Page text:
The White Paper also opens discussions about the funding model, its comparison with the university sector and the issue of student cost burdens. These are important areas for serious consideration. Getting the balance right, however, is not only about the funding mix between different levels of government and between government and students and employers. It must also address the interaction between funding sources and the impact on the quality and relevance of the training provided. This is why Senator Kim Carr and I requested the Auditor-General to investigate the use of VET FEE-HELP to date and we welcome his advice that it will be considered in the work schedule for the second half of this year. No proposals to extend the program should even be considered before serious review occurs. There is ample reported evidence of students being enrolled in inappropriate courses and being given misleading information on their debt already available as unscrupulous provides seek to profit from the funding system.
The work of the national regulator, ASQA, has been critically important in exposing many of these practices across the sector and it was a good decision by the previous Minister, Ian Macfarlane, to retain and increase support to it. The national standards have also been strengthened and extended to capture more of the sub-contracted activity.
But it would be a serious mistake for the government to ignore the clear need to understand and respond to the link to funding availability. As students in VET shoulder more of the cost for their education and training by utilising VET FEE-HELP it is a serious concern to protect them from shonky and misleading activity.
Many other serious questions are facing us, not all are canvassed in the White Paper: issues regarding quantity as opposed to quality in measuring program success, completion rates and workplace relevance, pathways and lifelong skills development are just some of the more pressing debates occurring in the sector.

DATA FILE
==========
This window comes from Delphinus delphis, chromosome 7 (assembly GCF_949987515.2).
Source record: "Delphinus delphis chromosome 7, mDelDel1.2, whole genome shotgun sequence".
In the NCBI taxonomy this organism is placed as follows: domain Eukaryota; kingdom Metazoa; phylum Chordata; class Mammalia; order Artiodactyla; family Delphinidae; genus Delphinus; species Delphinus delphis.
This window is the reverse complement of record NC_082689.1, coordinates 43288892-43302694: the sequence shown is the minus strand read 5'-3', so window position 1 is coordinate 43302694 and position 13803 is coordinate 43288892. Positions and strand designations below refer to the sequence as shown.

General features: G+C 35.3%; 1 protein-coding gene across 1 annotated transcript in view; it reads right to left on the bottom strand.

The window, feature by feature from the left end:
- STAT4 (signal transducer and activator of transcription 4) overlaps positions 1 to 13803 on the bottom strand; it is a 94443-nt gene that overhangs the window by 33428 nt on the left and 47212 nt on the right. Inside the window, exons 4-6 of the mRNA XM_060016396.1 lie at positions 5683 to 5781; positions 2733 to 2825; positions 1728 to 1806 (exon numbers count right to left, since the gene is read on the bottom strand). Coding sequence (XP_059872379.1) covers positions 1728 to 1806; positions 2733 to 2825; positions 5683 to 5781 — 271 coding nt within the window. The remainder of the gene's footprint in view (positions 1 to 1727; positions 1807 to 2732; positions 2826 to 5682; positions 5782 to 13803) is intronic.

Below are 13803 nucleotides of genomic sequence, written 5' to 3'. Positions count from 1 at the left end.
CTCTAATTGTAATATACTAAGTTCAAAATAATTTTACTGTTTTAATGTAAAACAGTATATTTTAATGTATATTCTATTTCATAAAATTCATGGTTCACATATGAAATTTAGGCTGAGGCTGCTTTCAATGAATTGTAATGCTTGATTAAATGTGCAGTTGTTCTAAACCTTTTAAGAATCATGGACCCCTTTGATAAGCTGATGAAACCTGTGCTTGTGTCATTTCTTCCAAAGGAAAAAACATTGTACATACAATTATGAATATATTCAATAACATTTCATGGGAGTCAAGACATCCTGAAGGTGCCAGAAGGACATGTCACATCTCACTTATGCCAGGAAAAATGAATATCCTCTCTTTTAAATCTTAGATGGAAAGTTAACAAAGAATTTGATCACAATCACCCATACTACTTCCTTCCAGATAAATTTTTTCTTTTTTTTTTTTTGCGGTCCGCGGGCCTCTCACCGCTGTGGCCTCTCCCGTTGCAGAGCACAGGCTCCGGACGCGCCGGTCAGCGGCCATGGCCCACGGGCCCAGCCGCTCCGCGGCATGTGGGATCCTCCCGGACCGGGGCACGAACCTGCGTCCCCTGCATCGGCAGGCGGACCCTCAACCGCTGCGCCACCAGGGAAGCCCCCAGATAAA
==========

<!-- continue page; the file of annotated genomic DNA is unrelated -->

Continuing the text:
The White Paper makes the point that our system, overall, is strong and well-regarded internationally. It should be acknowledged that much of that quality and reputation has flowed from the strength and stability of our public provider — the TAFE system. It provides the benchmark and ballast for the sector but has been under too much attack and we risk the loss of this important public asset if all governments don’t act to stem the decline and to rebuild the public provider.
Our private sector, both for profit and not-for profit, needs to be comprised of providers dedicated to quality delivery, student-focused and employer relevant training. The shonky providers feed off and diminish all quality providers and exploit the hopes and aspirations of the students. We must not only weed them out, we also need to understand the systemic interaction between policy, funding and regulation and how they can give rise to perverse outcomes that carry a heavy cost for individuals, employers and the nation.
The White Paper poses some of the questions facing the sector but it still doesn’t come to grips with the complexity of the inter-relationships between all these factors.
Sharon Bird is the Shadow Federal Minister for Vocational Education.
This opinion piece was first published in The Australian online on Thursday the 29th of January 2015.